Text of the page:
3. #3
    Uhm Johnno you forgot to mention MicroSoft and it's string of AntiTrust law suits..


    Anyhow i don't see why they should have to make there software product what ever compatible with rival company's software, i mean they spent a fortune developing it etc, so why should some other company that hasn't even done squat cash in on there product.

    i personally would just pull the item's etc and cut my losses, but then again i just don't like to share full stop..

    f2B

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    Personally, I don't understand how they can even apply anti-trust to the Ipod. If I remember correctly, a trust only exist when a competitor makes it impossible for others to penetrate the market? This is absolutely not the case, especially where prices are concerned. There are TONS of other services and products that are MUCH cheaper and just as good--some arguably better.

    "Whenever there's a choice, for consumers it's always a good thing," said Michael Gikas, a spokesman for the U.S.-based Consumers Union.

    "Any artist's work that is legally acquired should be playable on any digital device," Culture Minister Renaud Donnedieu de Vabres told lawmakers before the vote.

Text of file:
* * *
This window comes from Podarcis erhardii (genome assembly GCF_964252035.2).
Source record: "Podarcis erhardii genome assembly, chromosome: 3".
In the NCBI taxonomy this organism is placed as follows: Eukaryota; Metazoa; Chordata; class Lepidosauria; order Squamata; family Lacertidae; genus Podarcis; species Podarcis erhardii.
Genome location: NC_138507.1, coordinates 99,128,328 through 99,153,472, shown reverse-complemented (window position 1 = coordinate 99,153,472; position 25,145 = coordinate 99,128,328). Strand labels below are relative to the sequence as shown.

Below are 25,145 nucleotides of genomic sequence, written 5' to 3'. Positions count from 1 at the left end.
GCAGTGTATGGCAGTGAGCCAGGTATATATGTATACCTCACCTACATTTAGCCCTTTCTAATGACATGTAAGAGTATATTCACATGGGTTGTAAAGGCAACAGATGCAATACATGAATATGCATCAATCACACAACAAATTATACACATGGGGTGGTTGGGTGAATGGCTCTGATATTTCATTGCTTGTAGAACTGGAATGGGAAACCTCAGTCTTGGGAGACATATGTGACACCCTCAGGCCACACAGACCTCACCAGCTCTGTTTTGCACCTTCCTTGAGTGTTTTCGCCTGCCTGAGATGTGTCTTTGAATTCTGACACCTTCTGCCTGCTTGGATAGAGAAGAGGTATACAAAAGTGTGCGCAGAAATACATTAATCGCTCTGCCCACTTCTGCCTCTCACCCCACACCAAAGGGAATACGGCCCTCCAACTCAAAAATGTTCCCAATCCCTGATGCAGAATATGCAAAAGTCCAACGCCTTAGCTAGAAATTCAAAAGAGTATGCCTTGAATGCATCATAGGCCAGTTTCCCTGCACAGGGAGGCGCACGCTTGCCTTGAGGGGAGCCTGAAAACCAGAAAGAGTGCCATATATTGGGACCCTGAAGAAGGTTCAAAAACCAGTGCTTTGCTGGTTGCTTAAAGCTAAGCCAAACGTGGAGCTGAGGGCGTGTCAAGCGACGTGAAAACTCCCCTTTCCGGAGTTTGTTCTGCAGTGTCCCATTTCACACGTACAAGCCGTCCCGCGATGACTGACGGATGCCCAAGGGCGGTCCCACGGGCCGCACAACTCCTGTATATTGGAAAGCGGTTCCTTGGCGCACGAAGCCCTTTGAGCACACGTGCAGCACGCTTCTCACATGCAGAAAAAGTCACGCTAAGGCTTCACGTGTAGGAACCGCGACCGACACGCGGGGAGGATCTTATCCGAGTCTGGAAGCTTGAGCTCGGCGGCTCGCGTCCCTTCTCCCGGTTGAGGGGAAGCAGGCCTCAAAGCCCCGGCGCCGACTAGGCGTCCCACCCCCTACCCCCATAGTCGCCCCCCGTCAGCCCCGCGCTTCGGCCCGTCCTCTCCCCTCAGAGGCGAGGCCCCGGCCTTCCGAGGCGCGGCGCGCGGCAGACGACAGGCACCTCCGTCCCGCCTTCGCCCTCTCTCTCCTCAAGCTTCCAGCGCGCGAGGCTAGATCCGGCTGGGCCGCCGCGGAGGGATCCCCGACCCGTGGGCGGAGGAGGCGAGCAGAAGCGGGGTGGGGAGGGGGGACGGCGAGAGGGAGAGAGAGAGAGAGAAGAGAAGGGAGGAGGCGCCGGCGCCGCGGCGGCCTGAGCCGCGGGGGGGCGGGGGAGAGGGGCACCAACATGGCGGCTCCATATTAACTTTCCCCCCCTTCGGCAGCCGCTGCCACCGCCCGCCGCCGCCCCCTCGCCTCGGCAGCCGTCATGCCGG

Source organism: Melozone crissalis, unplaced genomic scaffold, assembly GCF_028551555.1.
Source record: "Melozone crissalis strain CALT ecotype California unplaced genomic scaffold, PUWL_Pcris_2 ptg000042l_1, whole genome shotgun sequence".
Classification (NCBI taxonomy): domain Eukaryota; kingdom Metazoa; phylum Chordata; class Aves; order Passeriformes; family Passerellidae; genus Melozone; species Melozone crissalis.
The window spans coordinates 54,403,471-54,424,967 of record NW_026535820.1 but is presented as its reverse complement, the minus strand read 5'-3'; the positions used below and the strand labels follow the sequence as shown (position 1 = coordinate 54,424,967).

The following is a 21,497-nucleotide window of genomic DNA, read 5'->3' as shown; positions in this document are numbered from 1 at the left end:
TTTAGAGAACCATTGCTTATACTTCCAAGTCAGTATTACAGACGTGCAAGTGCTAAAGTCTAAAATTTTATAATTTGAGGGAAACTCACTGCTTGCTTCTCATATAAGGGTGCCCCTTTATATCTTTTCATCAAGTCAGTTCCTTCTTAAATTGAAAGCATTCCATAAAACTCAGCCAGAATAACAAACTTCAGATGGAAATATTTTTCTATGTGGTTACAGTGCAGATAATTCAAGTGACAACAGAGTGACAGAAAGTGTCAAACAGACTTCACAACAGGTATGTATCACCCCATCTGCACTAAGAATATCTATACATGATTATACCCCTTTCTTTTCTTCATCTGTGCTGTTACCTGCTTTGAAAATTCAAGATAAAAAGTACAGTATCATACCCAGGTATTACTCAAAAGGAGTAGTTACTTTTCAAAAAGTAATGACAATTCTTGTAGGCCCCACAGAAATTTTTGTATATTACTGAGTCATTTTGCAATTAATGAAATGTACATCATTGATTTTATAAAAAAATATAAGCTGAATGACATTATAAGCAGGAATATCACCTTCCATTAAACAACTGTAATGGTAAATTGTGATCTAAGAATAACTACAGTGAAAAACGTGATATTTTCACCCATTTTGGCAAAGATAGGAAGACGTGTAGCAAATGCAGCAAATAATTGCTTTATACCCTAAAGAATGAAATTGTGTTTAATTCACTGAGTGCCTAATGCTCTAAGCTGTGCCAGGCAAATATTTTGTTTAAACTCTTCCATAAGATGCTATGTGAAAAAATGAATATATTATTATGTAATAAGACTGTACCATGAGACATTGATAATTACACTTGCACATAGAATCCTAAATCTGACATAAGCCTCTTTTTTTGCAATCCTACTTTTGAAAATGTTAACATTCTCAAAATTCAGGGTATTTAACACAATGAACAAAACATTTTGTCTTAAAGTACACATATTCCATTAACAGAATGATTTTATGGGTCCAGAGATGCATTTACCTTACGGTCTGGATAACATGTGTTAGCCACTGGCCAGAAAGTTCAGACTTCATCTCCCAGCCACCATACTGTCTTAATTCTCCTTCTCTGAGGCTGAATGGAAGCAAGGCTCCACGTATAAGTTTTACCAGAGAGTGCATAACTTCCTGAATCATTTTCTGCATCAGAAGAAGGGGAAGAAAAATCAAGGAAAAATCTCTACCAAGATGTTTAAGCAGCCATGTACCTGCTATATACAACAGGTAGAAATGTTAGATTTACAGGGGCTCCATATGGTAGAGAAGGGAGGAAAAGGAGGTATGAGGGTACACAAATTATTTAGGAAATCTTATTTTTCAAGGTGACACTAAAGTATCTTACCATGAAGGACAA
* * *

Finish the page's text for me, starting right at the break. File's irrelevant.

Consumers do already have a vast choice. They actively choose to purchase an overpriced, proprietary system (fully aware of the alternatives) to meet the status quo, or simply because they believe the service to be the best. Where is the lack of choice? They know it's proprietary before-hand, so why is Apple being forced?

    Anyway, it's the French youth that lose out on this one. Apple said they would simply stop selling the Ipod products in France if this legislation where to pass. They make so much profit elsewhere with this proprietary software that they don't need France. Funny.
    \"Greatness only comes at great risk.\" ~ Personal/Generic

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    Senior Member nihil's Avatar
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    Realistically, the issue would seem to be hardware and software/media?

    The French government don't seem to like the idea of the iPod hardware being required for the media that Apple are also distributing?

    Fronties~ I think that MS are a unique case, as they actually profit from compatibility, given that they are basically an OS provider?




  6. #6
    Originally posted here by nihil
    Fronties~ I think that MS are a unique case, as they actually profit from compatibility, given that they are basically an OS provider?

    [/B]
    Thanks for clearing that one up for me Johnno. I was thinking about it earlier while discussing it with my dad.